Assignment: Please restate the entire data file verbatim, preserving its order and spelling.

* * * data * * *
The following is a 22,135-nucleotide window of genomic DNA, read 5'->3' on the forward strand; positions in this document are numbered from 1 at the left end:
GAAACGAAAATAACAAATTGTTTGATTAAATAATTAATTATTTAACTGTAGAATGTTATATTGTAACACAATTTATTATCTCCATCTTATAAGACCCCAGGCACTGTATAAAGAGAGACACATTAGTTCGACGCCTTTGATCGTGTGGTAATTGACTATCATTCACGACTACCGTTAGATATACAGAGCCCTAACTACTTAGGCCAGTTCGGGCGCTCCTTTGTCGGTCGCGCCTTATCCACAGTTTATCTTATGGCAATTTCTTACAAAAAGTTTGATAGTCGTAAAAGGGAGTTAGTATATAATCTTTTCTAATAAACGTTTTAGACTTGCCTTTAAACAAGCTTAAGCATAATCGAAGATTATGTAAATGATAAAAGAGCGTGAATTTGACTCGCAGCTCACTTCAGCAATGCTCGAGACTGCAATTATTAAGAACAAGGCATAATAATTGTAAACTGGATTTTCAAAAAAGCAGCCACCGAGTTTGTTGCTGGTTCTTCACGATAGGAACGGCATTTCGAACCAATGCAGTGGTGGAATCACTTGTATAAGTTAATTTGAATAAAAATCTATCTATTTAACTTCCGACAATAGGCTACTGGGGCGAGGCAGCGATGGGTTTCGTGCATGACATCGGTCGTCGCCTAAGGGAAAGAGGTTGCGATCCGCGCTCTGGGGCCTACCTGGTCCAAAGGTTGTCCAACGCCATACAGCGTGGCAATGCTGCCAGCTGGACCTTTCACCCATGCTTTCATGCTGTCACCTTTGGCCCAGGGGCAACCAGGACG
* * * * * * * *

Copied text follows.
The following is a 22,135-nucleotide window of genomic DNA, read 5'->3' on the forward strand; positions in this document are numbered from 1 at the left end:
GAAACGAAAATAACAAATTGTTTGATTAAATAATTAATTATTTAACTGTAGAATGTTATATTGTAACACAATTTATTATCTCCATCTTATAAGACCCCAGGCACTGTATAAAGAGAGACACATTAGTTCGACGCCTTTGATCGTGTGGTAATTGACTATCATTCACGACTACCGTTAGATATACAGAGCCCTAACTACTTAGGCCAGTTCGGGCGCTCCTTTGTCGGTCGCGCCTTATCCACAGTTTATCTTATGGCAATTTCTTACAAAAAGTTTGATAGTCGTAAAAGGGAGTTAGTATATAATCTTTTCTAATAAACGTTTTAGACTTGCCTTTAAACAAGCTTAAGCATAATCGAAGATTATGTAAATGATAAAAGAGCGTGAATTTGACTCGCAGCTCACTTCAGCAATGCTCGAGACTGCAATTATTAAGAACAAGGCATAATAATTGTAAACTGGATTTTCAAAAAAGCAGCCACCGAGTTTGTTGCTGGTTCTTCACGATAGGAACGGCATTTCGAACCAATGCAGTGGTGGAATCACTTGTATAAGTTAATTTGAATAAAAATCTATCTATTTAACTTCCGACAATAGGCTACTGGGGCGAGGCAGCGATGGGTTTCGTGCATGACATCGGTCGTCGCCTAAGGGAAAGAGGTTGCGATCCGCGCTCTGGGGCCTACCTGGTCCAAAGGTTGTCCAACGCCATACAGCGTGGCAATGCTGCCAGCTGGACCTTTCACCCATGCTTTCATGCTGTCACCTTTGGCCCAGGGGCAACCAGGACG